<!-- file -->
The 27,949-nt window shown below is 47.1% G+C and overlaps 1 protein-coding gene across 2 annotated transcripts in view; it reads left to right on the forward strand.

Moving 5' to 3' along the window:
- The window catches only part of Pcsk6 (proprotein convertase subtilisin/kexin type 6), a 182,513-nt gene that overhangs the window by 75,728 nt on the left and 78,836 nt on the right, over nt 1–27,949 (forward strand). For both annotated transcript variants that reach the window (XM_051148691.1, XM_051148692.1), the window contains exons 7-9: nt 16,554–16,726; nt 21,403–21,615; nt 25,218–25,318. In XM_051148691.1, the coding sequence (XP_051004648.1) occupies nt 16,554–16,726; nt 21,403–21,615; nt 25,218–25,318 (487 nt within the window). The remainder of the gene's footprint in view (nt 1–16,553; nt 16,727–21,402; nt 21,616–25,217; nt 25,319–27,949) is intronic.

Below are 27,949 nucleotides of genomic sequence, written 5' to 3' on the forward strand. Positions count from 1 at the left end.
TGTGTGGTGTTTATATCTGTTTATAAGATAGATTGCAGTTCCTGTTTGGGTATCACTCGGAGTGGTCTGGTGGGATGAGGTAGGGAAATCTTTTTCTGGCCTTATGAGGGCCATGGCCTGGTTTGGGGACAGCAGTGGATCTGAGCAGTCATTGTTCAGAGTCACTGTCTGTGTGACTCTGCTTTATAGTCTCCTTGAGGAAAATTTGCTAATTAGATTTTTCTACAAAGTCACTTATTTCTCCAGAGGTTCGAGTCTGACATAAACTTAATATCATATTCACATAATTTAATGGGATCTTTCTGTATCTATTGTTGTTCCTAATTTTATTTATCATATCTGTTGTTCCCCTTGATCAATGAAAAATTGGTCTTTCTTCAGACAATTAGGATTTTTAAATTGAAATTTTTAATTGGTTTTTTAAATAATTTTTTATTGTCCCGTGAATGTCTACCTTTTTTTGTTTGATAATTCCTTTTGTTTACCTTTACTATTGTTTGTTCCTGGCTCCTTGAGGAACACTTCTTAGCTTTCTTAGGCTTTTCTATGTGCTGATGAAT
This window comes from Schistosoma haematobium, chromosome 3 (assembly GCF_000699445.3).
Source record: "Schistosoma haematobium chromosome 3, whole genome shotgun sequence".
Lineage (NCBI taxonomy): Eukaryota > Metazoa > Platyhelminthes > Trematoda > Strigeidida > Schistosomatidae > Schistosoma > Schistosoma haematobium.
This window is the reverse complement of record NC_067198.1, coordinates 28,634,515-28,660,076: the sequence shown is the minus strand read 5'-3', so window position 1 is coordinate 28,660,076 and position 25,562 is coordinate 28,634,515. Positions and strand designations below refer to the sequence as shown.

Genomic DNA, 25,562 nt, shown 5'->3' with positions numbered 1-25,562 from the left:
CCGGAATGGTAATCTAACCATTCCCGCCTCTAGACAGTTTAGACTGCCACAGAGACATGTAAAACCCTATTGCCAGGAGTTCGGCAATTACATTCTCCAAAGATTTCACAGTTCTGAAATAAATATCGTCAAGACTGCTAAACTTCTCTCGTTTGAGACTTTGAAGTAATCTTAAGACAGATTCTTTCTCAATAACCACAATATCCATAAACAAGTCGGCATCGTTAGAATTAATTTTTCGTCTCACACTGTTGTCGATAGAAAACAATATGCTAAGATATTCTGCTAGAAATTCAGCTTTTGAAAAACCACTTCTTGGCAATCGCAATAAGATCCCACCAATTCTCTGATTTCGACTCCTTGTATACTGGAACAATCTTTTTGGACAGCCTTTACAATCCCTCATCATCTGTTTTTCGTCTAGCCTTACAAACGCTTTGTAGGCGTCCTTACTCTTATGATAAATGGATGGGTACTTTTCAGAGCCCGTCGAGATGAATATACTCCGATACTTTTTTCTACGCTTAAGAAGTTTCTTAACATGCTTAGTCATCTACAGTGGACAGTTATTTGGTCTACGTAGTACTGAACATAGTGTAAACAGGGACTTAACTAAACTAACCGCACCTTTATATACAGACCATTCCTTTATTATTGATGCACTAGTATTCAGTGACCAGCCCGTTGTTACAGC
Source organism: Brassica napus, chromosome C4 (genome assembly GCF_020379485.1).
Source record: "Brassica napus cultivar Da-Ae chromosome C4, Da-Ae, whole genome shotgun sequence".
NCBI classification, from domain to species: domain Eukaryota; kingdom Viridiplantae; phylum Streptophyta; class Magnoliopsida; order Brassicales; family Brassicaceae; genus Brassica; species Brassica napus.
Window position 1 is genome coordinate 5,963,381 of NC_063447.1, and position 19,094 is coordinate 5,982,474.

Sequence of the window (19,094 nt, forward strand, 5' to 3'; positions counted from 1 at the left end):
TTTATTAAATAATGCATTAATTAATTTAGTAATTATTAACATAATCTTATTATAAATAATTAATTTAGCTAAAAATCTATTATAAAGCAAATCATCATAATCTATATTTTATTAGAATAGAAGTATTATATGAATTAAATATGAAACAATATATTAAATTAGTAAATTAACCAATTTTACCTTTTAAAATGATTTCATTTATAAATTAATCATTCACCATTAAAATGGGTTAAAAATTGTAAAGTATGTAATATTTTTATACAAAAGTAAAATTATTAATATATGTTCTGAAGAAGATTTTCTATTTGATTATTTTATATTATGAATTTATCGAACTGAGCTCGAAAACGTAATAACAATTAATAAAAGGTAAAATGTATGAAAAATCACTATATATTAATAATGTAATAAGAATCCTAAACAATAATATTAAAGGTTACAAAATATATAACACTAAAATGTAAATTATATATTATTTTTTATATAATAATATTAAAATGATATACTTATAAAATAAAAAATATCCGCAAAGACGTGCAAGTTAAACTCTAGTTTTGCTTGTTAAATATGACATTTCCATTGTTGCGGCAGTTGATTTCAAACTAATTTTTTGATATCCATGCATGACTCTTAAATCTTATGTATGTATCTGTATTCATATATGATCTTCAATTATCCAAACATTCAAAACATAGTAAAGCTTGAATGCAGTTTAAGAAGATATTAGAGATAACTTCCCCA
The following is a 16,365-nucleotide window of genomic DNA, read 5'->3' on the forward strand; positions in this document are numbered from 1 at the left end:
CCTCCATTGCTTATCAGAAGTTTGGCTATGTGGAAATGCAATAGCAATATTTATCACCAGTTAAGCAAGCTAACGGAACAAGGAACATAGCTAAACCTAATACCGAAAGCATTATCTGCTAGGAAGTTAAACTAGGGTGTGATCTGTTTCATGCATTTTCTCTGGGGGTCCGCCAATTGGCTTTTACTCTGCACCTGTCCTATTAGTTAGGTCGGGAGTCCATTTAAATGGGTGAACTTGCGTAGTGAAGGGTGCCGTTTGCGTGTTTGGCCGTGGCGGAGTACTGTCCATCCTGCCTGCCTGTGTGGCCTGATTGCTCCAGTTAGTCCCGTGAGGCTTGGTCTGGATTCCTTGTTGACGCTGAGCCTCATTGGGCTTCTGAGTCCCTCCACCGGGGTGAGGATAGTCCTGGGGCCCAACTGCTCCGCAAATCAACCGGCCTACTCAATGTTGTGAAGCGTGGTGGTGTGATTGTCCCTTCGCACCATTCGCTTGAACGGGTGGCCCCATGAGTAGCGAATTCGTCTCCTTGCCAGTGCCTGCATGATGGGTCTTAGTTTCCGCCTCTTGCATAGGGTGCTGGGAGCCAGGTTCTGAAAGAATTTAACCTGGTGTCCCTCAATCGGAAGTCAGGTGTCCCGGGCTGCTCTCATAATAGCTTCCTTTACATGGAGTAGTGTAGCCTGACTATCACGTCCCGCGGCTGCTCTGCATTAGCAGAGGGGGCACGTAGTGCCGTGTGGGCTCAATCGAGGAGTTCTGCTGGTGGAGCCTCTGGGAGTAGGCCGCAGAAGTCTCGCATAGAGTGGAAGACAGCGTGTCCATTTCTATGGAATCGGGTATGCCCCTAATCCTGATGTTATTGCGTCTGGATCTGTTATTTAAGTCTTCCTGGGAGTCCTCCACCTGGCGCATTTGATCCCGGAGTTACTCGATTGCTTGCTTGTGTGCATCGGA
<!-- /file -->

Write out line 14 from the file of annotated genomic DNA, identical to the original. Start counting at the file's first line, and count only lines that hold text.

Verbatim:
NCBI classification, from domain to species: domain Eukaryota; kingdom Viridiplantae; phylum Streptophyta; class Magnoliopsida; order Brassicales; family Brassicaceae; genus Brassica; species Brassica napus.